Once-In-A-Lifetime Concerts

One of Greg’s friends asked an interesting question on Twitter today: For classical music afficionados, what is the once-in-a-lifetime concert ticket, the equivalent of front-row tickets to U2 or Radiohead?

The question really got me thinking. I have been fortunate – through my work at Boston Symphony Hall and my time in London – to see a number of very memorable concerts. The ones that I would consider up there at the very top make for an interesting list.

My first answer was seeing any of the world’s top orchestras play Mahler 8. Because of the instrumentation (organ included) and the sheer number of people it requires (they don’t call it “The Symphony of a Thousand” because it’s a cute nickname) you don’t see it performed nearly as often as Mahler’s other works, and it’s a hell of a piece. I have never seen it performed yet, but I did witness a rehearsal of the BSO and Levine. They performed it in his very first concert after taking over the helm there in 2004. The rehearsal itself was an incredible opportunity, and one that I will never forget.

Many of my other top concerts all have to do with singers. One of the things I realized after a few years of hearing the BSO twice a week is that nothing – absolutely nothing – beats a really fantastic singer. I was very lucky in that James Levine, as the conductor of the Met, recruited some of the world’s absolute best to come sing with the BSO. Some of those concerts have retroactively become once-in-a-lifetime concerts because the singers have since died or retired.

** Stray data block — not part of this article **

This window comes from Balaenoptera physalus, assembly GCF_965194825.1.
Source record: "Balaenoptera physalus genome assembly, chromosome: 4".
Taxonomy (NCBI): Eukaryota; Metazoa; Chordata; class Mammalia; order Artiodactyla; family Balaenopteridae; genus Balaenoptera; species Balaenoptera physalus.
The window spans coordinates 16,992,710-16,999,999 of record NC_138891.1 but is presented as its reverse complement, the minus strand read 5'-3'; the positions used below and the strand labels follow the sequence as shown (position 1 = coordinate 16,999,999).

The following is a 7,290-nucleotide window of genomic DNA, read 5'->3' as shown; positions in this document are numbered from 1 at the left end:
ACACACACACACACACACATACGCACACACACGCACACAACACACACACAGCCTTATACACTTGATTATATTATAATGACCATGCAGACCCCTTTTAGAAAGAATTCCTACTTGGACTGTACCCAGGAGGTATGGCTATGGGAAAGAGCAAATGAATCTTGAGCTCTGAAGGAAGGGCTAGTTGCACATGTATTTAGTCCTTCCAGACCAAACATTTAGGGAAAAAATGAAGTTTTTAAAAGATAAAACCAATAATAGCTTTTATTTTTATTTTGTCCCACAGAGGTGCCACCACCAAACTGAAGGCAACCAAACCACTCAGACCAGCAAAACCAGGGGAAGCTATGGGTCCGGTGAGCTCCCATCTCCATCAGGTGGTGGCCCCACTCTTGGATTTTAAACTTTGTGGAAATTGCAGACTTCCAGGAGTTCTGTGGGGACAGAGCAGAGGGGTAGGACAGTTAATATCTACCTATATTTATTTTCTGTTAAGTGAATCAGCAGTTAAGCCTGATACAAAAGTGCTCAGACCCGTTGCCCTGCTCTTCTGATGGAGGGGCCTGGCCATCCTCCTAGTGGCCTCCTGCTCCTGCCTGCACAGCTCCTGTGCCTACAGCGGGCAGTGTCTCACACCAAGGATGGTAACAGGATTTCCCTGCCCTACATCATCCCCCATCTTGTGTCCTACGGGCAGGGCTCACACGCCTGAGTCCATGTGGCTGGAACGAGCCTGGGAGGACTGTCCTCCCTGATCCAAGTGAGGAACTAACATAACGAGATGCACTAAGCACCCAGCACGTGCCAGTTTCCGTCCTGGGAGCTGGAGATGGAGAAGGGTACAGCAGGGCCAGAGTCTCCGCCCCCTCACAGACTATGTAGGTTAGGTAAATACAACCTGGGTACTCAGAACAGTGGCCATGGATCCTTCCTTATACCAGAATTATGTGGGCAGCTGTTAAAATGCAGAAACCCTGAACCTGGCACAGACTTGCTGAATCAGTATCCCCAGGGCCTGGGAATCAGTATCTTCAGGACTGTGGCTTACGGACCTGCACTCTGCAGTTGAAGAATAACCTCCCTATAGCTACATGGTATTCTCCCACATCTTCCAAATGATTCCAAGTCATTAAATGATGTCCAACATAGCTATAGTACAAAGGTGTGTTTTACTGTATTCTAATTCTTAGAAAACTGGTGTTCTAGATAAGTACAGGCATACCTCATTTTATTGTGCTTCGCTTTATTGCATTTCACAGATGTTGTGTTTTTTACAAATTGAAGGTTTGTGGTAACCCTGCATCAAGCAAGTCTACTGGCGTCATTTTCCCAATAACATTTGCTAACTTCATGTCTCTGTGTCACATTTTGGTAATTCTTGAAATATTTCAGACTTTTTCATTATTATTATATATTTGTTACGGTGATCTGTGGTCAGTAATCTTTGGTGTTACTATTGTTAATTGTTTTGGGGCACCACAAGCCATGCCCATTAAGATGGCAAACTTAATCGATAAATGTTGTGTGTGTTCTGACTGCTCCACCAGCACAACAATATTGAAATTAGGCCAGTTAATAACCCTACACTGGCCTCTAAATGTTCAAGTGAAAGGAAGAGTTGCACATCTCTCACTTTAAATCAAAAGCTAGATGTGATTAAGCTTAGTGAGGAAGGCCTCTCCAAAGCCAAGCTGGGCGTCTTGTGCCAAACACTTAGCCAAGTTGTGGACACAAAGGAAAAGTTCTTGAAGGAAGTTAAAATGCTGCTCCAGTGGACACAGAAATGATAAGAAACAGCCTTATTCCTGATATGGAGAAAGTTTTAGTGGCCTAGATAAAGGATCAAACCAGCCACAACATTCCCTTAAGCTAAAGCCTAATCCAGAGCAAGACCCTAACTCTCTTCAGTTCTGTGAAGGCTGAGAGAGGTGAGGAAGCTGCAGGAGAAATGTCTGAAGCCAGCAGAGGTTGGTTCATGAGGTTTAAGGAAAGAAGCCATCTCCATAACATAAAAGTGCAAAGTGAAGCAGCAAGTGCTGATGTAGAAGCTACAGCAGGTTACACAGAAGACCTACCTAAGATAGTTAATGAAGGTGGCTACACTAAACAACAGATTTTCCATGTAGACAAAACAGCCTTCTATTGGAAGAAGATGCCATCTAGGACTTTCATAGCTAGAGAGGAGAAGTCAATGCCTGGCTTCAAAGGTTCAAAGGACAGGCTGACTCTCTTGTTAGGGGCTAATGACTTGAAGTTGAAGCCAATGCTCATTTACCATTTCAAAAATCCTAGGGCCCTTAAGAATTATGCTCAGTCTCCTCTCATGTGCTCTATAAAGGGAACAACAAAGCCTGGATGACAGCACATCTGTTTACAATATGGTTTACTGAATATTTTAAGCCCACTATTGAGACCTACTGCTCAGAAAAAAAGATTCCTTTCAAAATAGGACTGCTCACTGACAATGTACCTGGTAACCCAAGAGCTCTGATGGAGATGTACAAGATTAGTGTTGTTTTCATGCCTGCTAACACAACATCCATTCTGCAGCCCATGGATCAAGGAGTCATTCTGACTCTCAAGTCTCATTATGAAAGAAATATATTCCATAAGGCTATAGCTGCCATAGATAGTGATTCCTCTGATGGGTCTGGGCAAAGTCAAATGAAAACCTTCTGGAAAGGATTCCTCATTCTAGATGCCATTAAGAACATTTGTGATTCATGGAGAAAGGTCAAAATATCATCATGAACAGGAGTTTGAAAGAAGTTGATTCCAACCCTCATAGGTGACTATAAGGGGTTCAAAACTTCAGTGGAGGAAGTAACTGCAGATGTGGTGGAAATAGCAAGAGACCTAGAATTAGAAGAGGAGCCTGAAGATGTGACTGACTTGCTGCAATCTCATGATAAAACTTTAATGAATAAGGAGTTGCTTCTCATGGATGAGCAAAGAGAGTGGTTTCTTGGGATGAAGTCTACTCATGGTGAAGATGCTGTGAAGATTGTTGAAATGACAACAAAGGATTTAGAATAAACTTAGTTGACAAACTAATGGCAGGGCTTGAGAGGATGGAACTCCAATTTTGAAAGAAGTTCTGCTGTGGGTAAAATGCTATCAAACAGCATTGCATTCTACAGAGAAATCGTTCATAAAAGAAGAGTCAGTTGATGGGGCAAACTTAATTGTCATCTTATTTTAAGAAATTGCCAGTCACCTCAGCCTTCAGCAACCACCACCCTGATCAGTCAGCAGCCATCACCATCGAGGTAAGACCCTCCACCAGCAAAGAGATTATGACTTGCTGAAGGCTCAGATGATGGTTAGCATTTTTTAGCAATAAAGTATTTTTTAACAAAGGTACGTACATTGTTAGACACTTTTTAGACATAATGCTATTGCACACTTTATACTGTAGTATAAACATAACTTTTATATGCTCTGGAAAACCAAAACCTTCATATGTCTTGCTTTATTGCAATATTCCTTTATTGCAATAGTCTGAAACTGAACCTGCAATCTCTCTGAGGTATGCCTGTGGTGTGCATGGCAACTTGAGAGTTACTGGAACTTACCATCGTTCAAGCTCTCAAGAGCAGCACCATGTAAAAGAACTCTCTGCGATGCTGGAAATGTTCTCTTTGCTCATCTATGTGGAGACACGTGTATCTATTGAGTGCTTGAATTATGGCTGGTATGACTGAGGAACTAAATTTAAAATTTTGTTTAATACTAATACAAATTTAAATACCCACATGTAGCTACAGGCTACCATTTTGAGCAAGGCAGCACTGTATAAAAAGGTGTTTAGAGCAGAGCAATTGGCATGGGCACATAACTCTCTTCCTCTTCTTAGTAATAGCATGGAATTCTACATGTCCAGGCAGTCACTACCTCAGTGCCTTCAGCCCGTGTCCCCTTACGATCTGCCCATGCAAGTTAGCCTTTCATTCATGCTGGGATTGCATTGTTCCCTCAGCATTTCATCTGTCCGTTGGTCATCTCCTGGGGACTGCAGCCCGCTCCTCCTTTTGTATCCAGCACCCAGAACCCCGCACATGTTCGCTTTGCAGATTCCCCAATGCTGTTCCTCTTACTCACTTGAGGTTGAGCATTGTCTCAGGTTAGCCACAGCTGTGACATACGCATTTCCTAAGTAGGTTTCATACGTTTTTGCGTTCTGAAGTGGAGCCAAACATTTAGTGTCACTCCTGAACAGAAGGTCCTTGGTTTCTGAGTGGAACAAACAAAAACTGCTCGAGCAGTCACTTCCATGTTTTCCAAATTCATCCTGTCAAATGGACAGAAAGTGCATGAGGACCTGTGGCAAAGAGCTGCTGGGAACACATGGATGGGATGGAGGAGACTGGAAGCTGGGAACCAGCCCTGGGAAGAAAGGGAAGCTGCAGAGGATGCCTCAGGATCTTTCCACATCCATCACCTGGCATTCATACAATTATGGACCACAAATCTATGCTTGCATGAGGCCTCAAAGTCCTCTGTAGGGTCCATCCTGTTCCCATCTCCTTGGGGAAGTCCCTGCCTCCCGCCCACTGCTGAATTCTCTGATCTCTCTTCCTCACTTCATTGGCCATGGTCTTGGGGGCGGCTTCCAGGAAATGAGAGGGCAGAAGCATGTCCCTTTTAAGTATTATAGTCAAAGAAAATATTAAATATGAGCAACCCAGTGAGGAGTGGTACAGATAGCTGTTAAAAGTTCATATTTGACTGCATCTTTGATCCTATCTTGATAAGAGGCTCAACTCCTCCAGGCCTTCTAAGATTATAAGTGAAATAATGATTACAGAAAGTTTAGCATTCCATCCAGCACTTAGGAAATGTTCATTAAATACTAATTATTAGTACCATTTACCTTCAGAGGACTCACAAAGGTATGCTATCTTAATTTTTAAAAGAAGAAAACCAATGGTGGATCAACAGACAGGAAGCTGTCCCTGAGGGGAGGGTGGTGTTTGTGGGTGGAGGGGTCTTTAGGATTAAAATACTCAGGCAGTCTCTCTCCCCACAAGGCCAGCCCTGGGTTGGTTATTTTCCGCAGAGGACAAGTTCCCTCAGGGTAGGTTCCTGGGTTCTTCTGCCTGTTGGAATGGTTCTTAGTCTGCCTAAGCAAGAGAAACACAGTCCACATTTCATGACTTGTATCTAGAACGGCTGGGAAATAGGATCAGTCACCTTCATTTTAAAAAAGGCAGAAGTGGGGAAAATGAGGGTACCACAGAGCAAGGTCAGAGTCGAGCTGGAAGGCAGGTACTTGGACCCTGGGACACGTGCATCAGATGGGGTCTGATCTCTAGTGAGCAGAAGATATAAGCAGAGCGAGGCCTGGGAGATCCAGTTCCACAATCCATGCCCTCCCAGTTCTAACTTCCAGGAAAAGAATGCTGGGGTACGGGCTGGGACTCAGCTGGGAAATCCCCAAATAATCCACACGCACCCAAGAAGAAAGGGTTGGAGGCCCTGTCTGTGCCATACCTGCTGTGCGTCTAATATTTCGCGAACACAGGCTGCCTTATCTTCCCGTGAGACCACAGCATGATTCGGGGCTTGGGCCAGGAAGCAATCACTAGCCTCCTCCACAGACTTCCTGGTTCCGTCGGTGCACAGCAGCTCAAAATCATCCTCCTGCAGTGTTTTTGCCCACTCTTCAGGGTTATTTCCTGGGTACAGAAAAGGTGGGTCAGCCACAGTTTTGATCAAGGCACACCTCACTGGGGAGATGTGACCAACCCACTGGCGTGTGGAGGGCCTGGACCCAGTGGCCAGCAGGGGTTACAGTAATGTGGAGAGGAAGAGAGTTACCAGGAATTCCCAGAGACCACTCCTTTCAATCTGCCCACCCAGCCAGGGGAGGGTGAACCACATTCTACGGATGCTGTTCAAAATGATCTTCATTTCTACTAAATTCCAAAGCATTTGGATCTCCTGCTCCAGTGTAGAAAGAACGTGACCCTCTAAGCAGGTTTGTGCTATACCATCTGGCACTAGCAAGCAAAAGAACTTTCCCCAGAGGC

I will never forget hearing Schoenberg’s Gurrelieder in the autumn of 2005. That’s another piece you rarely see performed live because of its massive orchestration. I would have remembered that anyway, but the icing on top of that huge cake was hearing Lorraine Hunt-Lieberson sing the part of the Wood-Dove. I later got to hear her sing again, on a recording the BSO did of her husband’s Neruda songs. Hunt-Lieberson died of cancer in 2006, and I will always count myself blessed that I heard her sing twice.

Thomas Quasthoff retired a few years ago for health reasons, and he is the male singer that I most enjoyed hearing live. He and another supremely famous tenor (whose name for some reason escapes me) performed Das Lied Von Der Erde with the BSO, which was the first time I heard him, and he blew me away. I heard that performance while I was working, but it so impressed me that I was inspired to buy a ticket of my own when I heard he was coming back. I worked for the BSO for four years, and I can count the number of times I elected to buy a ticket on one hand. Thomas Quasthoff doing Schubert’s Winterreise was worth it. I would have paid twice that much just to hear him sing the last song.

Deborah Voigt, the famous Wagnerian soprano, came through once to do a recital, which was another rare opportunity. Most people only hear Voigt in operas. That’s another concert I’ll always remember – she’s that good.